Understanding Needs vs. Wants for Better Budgeting

You’re standing at a cash register with credit card in hand, or your finger is hovering over the “check out” button on a website with a full cart. How often do you ask yourself if you want or need what you’re about to spend money on? Sometimes it hard to distinguish between a need and a want and it’s easy to justify your answer either way. If you are starting to work on a budget, sifting through all of your monthly living expenditures, determining if they’re a need or a want is one of the first steps to better understanding your spending patterns and getting on track to living within your means.

You can think of a “need” as something that is essential for you to function in your everyday life.

These are things that would severely impact your life if you didn’t have them like housing, groceries, utilities, health insurance, auto/transportation. Some budgeting methods, such as the 50/30/20 framework, also include your minimum payments on credit cards (and other debts) as needs. The negative impact on your credit score if you didn’t pay them and late payment fees make these “needs” instead of ”wants”.

You can think of a “want” as anything that you can give up without major inconvenience.

Wants are things that makes your everyday life more comfortable, but aren’t strictly necessary. Some examples of wants include cable tv, eating out at restaurants, fancy coffees, gym membership, new clothes, entertainment and vacations. You’ll certainly miss some (or all) all of these things, but you would survive and wouldn’t be in a worse position by forgoing them.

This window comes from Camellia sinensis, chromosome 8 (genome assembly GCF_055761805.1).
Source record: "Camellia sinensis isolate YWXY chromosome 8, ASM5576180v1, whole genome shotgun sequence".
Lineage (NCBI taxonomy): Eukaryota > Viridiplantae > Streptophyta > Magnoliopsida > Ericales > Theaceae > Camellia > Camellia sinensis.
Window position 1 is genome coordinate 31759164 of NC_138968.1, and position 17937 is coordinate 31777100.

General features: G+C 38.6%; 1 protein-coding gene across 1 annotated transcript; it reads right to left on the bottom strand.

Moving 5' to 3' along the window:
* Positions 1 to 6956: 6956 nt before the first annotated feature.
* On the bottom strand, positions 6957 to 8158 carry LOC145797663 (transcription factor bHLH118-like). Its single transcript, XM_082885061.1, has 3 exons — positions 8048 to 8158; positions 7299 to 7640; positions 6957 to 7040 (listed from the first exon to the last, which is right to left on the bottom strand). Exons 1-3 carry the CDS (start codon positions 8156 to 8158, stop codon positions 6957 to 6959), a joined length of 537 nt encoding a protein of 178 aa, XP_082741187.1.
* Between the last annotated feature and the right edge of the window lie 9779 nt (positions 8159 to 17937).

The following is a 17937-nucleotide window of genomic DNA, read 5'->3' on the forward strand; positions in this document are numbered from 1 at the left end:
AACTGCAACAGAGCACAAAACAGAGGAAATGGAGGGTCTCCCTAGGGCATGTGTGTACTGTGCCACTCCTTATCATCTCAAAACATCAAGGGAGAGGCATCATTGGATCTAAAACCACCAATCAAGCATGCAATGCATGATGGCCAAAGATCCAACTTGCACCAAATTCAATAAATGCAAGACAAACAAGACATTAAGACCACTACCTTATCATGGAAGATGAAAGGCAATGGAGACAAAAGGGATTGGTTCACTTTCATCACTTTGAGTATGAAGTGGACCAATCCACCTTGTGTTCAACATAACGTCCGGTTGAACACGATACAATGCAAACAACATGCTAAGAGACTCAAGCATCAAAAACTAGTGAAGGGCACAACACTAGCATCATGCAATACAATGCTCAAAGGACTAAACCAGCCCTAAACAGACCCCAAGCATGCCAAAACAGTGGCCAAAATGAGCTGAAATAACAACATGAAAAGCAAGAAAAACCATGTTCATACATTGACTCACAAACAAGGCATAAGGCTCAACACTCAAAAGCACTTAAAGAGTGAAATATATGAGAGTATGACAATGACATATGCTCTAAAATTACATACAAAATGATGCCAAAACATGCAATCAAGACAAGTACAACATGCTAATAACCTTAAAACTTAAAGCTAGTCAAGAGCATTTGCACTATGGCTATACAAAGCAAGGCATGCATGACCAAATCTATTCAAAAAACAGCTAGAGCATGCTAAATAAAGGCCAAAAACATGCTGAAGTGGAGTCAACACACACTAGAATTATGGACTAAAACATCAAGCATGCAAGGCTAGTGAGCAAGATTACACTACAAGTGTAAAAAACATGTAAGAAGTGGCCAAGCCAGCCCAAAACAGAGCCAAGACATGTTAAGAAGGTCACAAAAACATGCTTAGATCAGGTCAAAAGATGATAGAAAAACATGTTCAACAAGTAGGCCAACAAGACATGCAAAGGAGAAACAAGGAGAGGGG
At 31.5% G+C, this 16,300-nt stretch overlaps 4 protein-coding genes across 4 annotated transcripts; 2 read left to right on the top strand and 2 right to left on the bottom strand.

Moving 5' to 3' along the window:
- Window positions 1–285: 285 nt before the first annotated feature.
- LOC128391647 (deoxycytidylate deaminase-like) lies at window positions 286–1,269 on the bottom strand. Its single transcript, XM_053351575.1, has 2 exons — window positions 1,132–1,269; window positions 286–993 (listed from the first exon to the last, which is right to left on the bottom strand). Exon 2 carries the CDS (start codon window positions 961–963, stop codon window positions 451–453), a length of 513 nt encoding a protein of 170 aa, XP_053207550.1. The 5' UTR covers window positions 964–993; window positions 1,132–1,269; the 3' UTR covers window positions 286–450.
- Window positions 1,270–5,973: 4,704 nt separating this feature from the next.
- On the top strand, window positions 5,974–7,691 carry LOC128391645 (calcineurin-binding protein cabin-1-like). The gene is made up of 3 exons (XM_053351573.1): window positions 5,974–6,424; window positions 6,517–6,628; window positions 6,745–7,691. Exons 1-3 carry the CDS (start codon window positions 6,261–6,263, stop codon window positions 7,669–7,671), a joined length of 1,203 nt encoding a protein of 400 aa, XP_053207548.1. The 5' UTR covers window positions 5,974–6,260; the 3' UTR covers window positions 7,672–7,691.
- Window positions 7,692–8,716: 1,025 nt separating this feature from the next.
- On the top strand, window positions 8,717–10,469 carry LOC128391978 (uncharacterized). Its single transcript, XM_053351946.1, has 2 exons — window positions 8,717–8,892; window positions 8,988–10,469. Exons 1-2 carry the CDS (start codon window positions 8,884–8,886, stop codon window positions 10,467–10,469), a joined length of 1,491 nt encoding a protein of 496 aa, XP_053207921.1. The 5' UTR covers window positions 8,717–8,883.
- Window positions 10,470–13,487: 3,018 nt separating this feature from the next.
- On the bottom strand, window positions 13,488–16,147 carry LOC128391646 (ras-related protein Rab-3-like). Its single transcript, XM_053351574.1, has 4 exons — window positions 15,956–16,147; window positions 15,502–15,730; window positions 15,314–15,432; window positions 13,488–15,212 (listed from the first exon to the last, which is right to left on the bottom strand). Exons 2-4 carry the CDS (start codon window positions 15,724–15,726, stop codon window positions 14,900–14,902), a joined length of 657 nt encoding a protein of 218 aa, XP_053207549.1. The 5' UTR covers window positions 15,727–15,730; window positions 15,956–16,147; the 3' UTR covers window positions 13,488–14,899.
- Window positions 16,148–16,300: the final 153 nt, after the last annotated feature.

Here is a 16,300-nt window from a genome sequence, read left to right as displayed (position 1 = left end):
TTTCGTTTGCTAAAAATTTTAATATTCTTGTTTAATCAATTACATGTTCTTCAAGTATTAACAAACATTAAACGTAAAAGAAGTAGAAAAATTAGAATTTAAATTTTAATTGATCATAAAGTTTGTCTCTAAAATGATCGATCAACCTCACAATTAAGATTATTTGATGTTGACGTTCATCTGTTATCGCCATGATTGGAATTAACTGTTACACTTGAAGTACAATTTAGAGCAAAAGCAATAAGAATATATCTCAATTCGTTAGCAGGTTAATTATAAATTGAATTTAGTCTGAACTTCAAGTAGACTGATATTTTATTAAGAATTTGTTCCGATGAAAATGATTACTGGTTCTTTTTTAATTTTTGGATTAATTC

It can be hard to precisely identify some spending as either only a “need” or only a “want.” Start with the basics such as food, clothing and housing. Everything you buy at the grocery store is not a need. There are definitely some wants in there if you shop like most people. The reverse is true too; clothes shopping is usually a want but there are definitely some needs in that category too. Some big decisions illustrate this difference too. You may live somewhere that you need a car to get around. But upgrading to a luxury car would almost certainly push that big expense into “want” territory. Other things like your cell phone may be a need, but turn into a want if you’re regularly upgrading to the newest model. The line between the two isn’t always clear and is personal to you and your situation. If it’s hard to tell the difference with some things then good! That means you’re doing it right.

The point is, it all comes down to choices. You are in control of your money and you decide how it is spent. You can choose to live minimally, with few or no “wants” in your budget. Or you can spend freely on all the extras and conveniences available to you. Once you understand the difference between needs and wants, it’s easier to make a budget work for you and live within your means.